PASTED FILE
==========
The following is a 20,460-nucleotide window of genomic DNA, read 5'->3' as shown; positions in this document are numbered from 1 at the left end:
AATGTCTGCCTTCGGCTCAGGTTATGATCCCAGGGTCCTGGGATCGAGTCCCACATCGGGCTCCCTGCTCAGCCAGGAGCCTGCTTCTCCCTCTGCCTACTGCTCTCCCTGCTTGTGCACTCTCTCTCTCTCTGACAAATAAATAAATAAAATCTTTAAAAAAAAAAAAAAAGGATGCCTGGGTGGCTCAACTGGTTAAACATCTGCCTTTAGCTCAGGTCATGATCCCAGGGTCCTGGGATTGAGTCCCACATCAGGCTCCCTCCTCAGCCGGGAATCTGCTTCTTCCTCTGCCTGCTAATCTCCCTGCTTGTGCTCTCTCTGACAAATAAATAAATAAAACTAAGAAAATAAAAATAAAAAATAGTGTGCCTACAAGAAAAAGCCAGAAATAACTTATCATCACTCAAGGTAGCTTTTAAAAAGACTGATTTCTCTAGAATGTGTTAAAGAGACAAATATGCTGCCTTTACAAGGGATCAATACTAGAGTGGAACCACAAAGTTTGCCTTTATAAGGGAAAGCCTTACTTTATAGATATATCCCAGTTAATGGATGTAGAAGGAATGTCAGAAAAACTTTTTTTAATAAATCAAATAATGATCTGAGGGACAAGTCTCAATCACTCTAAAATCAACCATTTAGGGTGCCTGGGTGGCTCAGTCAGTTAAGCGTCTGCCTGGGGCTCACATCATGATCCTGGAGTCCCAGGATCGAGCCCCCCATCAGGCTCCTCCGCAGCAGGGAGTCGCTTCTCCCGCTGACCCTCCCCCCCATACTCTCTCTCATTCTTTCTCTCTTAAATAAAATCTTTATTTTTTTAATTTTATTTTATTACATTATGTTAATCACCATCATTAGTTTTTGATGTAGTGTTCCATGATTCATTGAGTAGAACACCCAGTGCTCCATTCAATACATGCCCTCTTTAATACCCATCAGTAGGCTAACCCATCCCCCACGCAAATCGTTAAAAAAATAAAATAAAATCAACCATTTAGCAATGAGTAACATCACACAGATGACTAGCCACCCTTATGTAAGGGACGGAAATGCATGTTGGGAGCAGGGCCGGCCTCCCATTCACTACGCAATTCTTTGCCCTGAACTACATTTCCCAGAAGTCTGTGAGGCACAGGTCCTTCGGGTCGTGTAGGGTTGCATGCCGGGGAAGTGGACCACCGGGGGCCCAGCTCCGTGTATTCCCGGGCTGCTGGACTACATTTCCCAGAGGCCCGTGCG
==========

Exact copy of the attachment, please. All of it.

The following is a 20,460-nucleotide window of genomic DNA, read 5'->3' as shown; positions in this document are numbered from 1 at the left end:
AATGTCTGCCTTCGGCTCAGGTTATGATCCCAGGGTCCTGGGATCGAGTCCCACATCGGGCTCCCTGCTCAGCCAGGAGCCTGCTTCTCCCTCTGCCTACTGCTCTCCCTGCTTGTGCACTCTCTCTCTCTCTGACAAATAAATAAATAAAATCTTTAAAAAAAAAAAAAAAGGATGCCTGGGTGGCTCAACTGGTTAAACATCTGCCTTTAGCTCAGGTCATGATCCCAGGGTCCTGGGATTGAGTCCCACATCAGGCTCCCTCCTCAGCCGGGAATCTGCTTCTTCCTCTGCCTGCTAATCTCCCTGCTTGTGCTCTCTCTGACAAATAAATAAATAAAACTAAGAAAATAAAAATAAAAAATAGTGTGCCTACAAGAAAAAGCCAGAAATAACTTATCATCACTCAAGGTAGCTTTTAAAAAGACTGATTTCTCTAGAATGTGTTAAAGAGACAAATATGCTGCCTTTACAAGGGATCAATACTAGAGTGGAACCACAAAGTTTGCCTTTATAAGGGAAAGCCTTACTTTATAGATATATCCCAGTTAATGGATGTAGAAGGAATGTCAGAAAAACTTTTTTTAATAAATCAAATAATGATCTGAGGGACAAGTCTCAATCACTCTAAAATCAACCATTTAGGGTGCCTGGGTGGCTCAGTCAGTTAAGCGTCTGCCTGGGGCTCACATCATGATCCTGGAGTCCCAGGATCGAGCCCCCCATCAGGCTCCTCCGCAGCAGGGAGTCGCTTCTCCCGCTGACCCTCCCCCCCATACTCTCTCTCATTCTTTCTCTCTTAAATAAAATCTTTATTTTTTTAATTTTATTTTATTACATTATGTTAATCACCATCATTAGTTTTTGATGTAGTGTTCCATGATTCATTGAGTAGAACACCCAGTGCTCCATTCAATACATGCCCTCTTTAATACCCATCAGTAGGCTAACCCATCCCCCACGCAAATCGTTAAAAAAATAAAATAAAATCAACCATTTAGCAATGAGTAACATCACACAGATGACTAGCCACCCTTATGTAAGGGACGGAAATGCATGTTGGGAGCAGGGCCGGCCTCCCATTCACTACGCAATTCTTTGCCCTGAACTACATTTCCCAGAAGTCTGTGAGGCACAGGTCCTTCGGGTCGTGTAGGGTTGCATGCCGGGGAAGTGGACCACCGGGGGCCCAGCTCCGTGTATTCCCGGGCTGCTGGACTACATTTCCCAGAGGCCCGTGCG